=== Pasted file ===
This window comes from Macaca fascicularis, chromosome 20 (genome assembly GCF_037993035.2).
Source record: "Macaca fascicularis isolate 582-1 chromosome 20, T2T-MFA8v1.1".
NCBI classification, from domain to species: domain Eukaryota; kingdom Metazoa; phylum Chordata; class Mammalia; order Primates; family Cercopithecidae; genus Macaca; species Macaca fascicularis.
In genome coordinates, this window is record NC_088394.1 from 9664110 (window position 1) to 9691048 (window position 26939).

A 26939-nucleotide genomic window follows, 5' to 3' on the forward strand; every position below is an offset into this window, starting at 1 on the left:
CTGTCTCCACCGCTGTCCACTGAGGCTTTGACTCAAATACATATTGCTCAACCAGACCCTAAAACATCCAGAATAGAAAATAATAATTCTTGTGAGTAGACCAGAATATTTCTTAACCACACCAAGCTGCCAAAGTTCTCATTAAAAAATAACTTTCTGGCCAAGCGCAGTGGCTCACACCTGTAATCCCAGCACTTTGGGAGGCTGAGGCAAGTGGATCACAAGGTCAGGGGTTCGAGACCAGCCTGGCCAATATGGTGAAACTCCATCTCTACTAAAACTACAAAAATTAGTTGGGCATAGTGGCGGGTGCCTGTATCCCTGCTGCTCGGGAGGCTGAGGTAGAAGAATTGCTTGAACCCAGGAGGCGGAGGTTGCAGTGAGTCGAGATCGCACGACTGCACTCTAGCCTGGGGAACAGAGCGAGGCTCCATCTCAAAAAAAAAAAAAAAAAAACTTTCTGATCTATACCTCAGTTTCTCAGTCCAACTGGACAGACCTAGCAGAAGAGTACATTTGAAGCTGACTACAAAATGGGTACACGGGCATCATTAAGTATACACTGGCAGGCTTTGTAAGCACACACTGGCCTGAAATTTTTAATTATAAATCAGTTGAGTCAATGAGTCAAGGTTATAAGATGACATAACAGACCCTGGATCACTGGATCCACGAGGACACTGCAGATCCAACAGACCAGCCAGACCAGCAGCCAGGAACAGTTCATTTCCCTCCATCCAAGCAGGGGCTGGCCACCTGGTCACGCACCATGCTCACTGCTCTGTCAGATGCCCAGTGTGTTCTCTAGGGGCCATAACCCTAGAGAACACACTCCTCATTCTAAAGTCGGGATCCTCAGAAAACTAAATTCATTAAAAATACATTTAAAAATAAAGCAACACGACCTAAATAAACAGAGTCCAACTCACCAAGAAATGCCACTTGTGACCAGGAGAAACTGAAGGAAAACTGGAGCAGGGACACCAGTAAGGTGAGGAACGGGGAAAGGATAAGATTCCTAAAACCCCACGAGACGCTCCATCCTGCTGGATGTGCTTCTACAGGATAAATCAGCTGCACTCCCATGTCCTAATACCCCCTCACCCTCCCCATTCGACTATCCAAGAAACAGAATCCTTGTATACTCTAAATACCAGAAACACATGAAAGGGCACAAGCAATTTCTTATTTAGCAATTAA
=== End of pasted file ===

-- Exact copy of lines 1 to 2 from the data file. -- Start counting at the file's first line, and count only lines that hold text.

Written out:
This window comes from Macaca fascicularis, chromosome 20 (genome assembly GCF_037993035.2).
Source record: "Macaca fascicularis isolate 582-1 chromosome 20, T2T-MFA8v1.1".